Posted by & filed under Campaign, Donor communications, Marketing/Communications.

Going Beyond the One-Story-Fits-All Approach

By Mo Waja

 

Storytelling to drive “giving” or donations can feel a little repetitive. A common example is the classic profile piece featuring someone whom the nonprofit has impacted. This is the written, video, or audio piece that introduces an individual, describes a barrier, and then states how the organization helped that person to overcome the barrier. It’s straightforward, it’s easy, and it’s a tempting format to gravitate towards. What this generates is a one-story-fits-all approach where the central character may change, but the general storyline remains the same.

 

The challenge with this approach is twofold. Firstly, on the donor side of the equation, this format speaks only to a specific, results focused donor and often fails to resonate with or impact emotionally focused or outcomes driven donors. Secondly, swapping out the face behind a repetitive storyline fails to embrace what is unique about each story or to illustrate the full breadth of your programs’ impact.

 

When you’re selling a product, displaying your value proposition by way of a consistent story that showcases the scale of your impact (the number of people that your product helps or has helped) in the most efficient way possible is certainly a strategy that works; however, when it comes to your nonprofit story you’re not simply selling a product. Similar as systems like monthly giving may seem, you’re not even selling a subscription service. What you’re selling is an outcome and the emotion that goes along with it. So, for people to really connect with your organization, empathize with your population, and commit to giving, they need (and want) to understand the full scope of your positive impact – not solely on the direct beneficiaries of your organization’s mission, what we can call your primary population, but on all the people that surround and are connected to them.

 

So, practically, what does this mean?

 

It means that as you are building your narrative, take a step back and consider carefully:

  1. Who do your programs affect beyond your primary population?
  2. Where do these individuals or groups fit in terms of degrees of separation from your primary population (how are they connected to your primary population)?
  3. How do they fit into your story (where does your work impact them)?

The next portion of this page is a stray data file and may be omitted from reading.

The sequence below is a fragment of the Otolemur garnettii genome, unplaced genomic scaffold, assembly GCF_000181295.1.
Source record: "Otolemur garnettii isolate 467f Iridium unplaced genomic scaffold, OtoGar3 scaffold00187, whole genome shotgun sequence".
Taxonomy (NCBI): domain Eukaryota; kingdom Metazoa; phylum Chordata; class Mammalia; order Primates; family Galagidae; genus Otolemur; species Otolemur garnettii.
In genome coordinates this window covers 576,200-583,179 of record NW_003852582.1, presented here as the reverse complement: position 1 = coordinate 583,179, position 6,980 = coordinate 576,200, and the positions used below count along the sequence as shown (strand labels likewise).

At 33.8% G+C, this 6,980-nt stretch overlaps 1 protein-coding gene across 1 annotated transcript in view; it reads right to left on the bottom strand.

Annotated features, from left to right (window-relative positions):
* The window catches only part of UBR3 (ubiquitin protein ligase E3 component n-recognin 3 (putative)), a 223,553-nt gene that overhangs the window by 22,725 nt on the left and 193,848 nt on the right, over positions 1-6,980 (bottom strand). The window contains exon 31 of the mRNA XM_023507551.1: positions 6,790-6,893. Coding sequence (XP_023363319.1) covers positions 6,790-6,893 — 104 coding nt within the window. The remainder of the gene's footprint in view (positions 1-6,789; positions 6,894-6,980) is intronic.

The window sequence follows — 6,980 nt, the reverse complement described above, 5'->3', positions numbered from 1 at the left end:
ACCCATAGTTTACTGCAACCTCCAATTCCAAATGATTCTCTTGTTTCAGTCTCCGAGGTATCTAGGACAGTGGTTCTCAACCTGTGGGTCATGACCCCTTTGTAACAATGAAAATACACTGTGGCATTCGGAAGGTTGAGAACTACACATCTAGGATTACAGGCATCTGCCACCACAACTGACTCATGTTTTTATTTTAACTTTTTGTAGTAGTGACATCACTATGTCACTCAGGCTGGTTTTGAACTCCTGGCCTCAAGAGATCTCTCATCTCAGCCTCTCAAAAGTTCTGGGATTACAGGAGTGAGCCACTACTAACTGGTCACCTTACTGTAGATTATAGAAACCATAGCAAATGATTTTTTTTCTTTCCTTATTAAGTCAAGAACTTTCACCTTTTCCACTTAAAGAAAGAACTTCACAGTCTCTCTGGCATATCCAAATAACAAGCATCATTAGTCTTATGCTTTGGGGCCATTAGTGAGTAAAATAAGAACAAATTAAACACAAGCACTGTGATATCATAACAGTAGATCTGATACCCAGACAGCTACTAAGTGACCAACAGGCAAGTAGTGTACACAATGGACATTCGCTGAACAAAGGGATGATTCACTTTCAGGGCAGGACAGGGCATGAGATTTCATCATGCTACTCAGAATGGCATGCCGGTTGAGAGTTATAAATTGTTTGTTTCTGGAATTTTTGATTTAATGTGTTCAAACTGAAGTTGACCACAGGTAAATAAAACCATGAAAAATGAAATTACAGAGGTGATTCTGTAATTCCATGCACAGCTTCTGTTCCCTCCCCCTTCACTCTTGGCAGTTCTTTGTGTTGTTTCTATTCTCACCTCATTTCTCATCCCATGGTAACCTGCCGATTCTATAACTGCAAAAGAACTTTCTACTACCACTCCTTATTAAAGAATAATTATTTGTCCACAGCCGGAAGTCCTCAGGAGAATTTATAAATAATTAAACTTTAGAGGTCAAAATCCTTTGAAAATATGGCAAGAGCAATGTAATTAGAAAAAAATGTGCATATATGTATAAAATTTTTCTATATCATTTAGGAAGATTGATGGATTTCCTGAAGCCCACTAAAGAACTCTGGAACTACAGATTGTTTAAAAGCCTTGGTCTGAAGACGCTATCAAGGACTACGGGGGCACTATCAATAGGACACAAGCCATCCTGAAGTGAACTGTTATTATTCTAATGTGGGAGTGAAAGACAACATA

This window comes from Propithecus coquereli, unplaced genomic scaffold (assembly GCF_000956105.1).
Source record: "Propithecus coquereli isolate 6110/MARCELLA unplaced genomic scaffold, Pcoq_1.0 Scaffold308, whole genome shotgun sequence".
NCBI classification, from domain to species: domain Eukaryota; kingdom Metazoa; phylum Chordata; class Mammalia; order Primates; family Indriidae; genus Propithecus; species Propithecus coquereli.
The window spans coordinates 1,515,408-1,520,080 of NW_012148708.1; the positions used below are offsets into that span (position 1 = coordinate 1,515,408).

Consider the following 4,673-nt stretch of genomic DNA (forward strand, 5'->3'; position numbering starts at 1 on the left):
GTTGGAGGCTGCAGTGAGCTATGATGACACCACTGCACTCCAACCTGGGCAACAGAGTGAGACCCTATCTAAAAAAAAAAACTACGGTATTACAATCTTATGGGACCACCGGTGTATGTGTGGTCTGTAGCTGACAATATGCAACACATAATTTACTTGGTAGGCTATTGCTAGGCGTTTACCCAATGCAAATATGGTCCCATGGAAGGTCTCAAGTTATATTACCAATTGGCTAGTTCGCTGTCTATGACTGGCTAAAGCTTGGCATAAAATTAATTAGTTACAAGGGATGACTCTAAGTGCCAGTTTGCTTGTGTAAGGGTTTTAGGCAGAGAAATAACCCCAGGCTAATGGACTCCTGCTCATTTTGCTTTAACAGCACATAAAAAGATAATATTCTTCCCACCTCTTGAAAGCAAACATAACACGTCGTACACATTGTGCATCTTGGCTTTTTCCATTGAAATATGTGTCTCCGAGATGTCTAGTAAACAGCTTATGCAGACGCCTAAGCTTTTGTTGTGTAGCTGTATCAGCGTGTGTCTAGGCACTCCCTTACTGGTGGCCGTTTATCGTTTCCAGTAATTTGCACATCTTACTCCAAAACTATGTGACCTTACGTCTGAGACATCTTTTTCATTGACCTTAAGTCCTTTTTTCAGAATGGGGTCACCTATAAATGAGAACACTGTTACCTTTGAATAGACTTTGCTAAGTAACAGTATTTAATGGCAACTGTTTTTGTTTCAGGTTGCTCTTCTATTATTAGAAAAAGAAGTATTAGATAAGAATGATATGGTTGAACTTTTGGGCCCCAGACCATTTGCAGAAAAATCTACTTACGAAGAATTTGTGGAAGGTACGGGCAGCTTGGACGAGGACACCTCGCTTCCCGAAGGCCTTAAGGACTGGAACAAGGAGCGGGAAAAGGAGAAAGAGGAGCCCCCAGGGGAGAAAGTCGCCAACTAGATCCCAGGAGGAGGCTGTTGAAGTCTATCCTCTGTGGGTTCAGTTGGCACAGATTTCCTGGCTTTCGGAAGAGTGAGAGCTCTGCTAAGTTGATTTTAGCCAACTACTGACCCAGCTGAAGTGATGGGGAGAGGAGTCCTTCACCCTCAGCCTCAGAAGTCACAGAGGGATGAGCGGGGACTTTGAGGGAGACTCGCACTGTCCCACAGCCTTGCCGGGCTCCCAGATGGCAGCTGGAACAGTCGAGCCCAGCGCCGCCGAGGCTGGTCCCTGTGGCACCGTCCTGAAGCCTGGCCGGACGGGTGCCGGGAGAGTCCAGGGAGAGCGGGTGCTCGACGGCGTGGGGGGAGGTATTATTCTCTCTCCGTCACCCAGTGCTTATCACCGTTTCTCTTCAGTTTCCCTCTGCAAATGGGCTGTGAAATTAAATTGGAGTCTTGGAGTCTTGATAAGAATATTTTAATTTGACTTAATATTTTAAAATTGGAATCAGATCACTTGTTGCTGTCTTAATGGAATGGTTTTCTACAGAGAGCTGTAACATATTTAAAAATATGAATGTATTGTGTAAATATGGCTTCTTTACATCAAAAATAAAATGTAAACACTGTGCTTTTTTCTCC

Think of each person in your primary population as a sun. Around each of them orbits a solar system of different groups of people, stakeholders if you will, in their life. The closer each group is to that person, the more they are affected by changes in that central person’s life. These groups certainly include donors, but they also include children, parents and siblings, extended family, friends, caregivers, and more. The narrative you want to develop is one that is able to, at some point and on some level, speak to and encompass all of these groups, these stakeholders in your population’s lives.

 

 

Now, as you’re working through this, think of your full time and volunteer staff as the farthest orbit, with the greatest degree of separation from your primary population. Although these people work directly with your primary population, in terms of impact from the story you’re telling (the story of your population) consider your staff the limit of relevance. What you’ll find is that with your staff as the outermost orbit you’ll touch all the major stakeholders without reaching too far afield.

 

Taking the time to recognize, list, and intentionally speak to every group affected by changes in your population’s lives means that your story immediately becomes fuller, more complex, rich with detail, and far more engaging to your audience. Now, your story is no longer limited to the nature of your work and its direct impact on your primary population; your story becomes about the positive impact your work has on an entire network of interconnected people.

 

On a marketing level, extending your narrative to include people with multiple degrees of separation from your primary population opens the door to begin developing new storylines from the wide-ranging impact of your programs. This means that your organization can move on from a one-story-fits-all approach to begin developing narratives designed to connect closely with specific segments of your current audience and, in fact, engage with new audiences.

 

A bonus; this also means that if you are an organization that, for privacy reasons or otherwise, cannot directly show or name members of the population you serve (for instance, in the case of a nonprofit serving victims of domestic abuse), you can still tell your story through the impact of your programs on all of the people that surround your primary population and are affected, if indirectly, by your work. You can now tell your story through the “negative space” of where your primary population fits into the greater social narrative that you are able to put out into the world.

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About the Author

Mo Waja

Mo Waja is a professional speaker, marketer, entrepreneur, the author of presentIMPACT: The Speaker’s Guide, the Host of the Toronto Story Archive podcast, and works in Digital Marketing at a Toronto nonprofit. Mo has worked with clients in the software, finance, and e-commerce sectors, among others, developing their digital storytelling strategies. Currently, Mo is producing the She Speaks Project, a documentary covering barriers women face in professional communication in the workplace.

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